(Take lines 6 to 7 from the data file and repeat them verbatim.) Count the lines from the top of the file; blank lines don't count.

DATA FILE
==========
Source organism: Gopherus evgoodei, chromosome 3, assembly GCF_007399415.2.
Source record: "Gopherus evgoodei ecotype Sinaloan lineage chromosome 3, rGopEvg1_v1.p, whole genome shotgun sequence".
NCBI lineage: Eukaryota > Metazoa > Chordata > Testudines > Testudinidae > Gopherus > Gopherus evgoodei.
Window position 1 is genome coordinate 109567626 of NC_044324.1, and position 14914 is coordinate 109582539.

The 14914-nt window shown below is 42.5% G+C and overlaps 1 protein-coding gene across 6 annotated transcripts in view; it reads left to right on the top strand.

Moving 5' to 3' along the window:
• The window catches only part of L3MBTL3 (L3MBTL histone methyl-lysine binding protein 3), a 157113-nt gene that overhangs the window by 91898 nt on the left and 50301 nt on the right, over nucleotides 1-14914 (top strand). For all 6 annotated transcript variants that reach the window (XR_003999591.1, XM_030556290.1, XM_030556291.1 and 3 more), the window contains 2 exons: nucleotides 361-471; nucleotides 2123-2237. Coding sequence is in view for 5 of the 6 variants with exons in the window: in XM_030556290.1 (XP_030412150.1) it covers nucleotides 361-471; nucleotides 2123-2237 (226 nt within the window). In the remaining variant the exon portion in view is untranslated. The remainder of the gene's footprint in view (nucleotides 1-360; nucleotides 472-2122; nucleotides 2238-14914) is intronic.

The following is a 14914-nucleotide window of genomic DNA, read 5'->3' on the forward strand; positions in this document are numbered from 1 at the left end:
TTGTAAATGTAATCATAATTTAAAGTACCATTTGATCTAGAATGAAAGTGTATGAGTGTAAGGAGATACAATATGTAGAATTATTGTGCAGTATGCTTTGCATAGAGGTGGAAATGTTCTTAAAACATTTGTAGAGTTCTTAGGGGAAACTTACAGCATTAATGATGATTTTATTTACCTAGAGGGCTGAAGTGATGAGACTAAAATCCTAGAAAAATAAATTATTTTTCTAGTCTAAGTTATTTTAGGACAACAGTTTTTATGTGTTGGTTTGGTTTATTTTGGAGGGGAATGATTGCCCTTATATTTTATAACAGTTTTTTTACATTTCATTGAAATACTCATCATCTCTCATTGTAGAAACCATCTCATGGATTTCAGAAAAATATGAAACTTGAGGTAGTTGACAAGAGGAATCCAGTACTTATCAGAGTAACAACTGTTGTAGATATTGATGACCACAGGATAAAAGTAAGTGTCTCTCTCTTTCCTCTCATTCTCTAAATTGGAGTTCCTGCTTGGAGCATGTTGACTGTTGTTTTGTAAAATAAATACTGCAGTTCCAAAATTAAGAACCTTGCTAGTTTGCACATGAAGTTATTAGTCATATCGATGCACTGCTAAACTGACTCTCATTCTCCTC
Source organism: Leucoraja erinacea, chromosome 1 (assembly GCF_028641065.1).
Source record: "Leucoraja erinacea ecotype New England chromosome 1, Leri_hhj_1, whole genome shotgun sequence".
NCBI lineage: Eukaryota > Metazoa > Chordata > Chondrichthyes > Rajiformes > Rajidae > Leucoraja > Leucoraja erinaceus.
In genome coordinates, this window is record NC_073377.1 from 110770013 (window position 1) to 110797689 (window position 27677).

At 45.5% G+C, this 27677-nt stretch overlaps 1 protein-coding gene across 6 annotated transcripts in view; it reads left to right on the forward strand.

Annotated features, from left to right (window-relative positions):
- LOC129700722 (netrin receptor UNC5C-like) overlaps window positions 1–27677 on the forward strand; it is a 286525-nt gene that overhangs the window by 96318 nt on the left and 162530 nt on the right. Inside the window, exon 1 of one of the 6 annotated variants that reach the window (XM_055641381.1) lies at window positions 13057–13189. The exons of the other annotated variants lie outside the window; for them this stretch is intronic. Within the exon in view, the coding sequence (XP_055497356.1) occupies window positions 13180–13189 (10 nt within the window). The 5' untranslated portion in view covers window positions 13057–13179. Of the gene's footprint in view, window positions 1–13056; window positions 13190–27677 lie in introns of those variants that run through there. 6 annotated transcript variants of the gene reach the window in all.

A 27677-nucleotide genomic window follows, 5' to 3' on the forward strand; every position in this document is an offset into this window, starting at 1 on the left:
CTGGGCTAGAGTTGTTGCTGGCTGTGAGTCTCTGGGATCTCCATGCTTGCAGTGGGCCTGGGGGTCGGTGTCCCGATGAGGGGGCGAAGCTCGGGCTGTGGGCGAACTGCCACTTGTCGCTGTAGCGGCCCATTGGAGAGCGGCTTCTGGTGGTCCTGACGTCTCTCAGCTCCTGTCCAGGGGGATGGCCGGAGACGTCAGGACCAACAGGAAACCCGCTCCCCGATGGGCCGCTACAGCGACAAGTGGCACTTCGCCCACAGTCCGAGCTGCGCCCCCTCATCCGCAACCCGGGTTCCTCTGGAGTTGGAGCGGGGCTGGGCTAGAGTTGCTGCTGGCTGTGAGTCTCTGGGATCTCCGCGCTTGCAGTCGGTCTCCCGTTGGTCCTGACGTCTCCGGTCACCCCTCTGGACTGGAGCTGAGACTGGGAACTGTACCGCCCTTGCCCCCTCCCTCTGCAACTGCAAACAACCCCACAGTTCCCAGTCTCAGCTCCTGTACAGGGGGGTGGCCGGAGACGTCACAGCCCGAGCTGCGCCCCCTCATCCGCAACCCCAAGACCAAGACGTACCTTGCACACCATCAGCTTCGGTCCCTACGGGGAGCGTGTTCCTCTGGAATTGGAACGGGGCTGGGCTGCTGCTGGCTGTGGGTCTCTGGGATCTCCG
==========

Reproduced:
Moving 5' to 3' along the window:
• The window catches only part of L3MBTL3 (L3MBTL histone methyl-lysine binding protein 3), a 157113-nt gene that overhangs the window by 91898 nt on the left and 50301 nt on the right, over nucleotides 1-14914 (top strand). For all 6 annotated transcript variants that reach the window (XR_003999591.1, XM_030556290.1, XM_030556291.1 and 3 more), the window contains 2 exons: nucleotides 361-471; nucleotides 2123-2237. Coding sequence is in view for 5 of the 6 variants with exons in the window: in XM_030556290.1 (XP_030412150.1) it covers nucleotides 361-471; nucleotides 2123-2237 (226 nt within the window). In the remaining variant the exon portion in view is untranslated. The remainder of the gene's footprint in view (nucleotides 1-360; nucleotides 472-2122; nucleotides 2238-14914) is intronic.